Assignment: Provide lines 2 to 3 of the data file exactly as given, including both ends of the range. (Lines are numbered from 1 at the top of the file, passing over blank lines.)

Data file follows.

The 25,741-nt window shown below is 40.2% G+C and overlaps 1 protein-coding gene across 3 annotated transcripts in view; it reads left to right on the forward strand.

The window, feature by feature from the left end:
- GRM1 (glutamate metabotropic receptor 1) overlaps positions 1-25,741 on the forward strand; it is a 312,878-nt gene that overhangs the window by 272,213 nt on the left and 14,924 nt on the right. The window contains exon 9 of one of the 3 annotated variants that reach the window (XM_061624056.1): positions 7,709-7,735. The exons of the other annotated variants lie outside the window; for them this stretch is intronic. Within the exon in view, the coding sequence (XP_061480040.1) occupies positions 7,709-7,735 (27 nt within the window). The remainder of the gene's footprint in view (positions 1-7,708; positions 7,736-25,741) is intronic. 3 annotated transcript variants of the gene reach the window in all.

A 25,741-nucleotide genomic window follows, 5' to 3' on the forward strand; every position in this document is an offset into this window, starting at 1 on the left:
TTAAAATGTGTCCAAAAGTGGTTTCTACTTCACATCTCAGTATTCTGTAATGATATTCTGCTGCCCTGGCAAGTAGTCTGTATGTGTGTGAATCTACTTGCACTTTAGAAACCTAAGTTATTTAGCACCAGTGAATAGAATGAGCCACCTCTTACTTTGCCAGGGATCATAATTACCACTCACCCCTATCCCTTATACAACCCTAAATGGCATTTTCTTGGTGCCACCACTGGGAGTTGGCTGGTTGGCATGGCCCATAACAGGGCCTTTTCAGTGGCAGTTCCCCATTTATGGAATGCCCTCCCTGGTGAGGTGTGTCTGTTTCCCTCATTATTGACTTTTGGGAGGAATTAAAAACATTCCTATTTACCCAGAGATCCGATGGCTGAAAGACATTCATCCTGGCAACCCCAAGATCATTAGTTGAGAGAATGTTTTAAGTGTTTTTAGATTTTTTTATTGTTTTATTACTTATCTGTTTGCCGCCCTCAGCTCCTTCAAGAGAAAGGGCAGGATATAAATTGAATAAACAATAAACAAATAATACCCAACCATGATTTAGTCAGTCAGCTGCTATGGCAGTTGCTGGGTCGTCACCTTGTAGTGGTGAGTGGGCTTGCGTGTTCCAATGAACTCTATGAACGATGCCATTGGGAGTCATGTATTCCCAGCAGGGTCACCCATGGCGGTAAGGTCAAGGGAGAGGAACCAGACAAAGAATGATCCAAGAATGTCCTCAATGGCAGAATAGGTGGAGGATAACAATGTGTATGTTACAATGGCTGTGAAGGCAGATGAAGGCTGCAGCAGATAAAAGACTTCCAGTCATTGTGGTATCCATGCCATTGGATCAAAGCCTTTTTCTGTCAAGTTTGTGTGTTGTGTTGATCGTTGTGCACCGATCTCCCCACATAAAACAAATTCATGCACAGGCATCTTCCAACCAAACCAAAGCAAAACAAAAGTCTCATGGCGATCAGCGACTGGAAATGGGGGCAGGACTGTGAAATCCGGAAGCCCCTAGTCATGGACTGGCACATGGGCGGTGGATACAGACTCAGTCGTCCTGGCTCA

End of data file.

The window, feature by feature from the left end:
- GRM1 (glutamate metabotropic receptor 1) overlaps positions 1-25,741 on the forward strand; it is a 312,878-nt gene that overhangs the window by 272,213 nt on the left and 14,924 nt on the right. The window contains exon 9 of one of the 3 annotated variants that reach the window (XM_061624056.1): positions 7,709-7,735. The exons of the other annotated variants lie outside the window; for them this stretch is intronic. Within the exon in view, the coding sequence (XP_061480040.1) occupies positions 7,709-7,735 (27 nt within the window). The remainder of the gene's footprint in view (positions 1-7,708; positions 7,736-25,741) is intronic. 3 annotated transcript variants of the gene reach the window in all.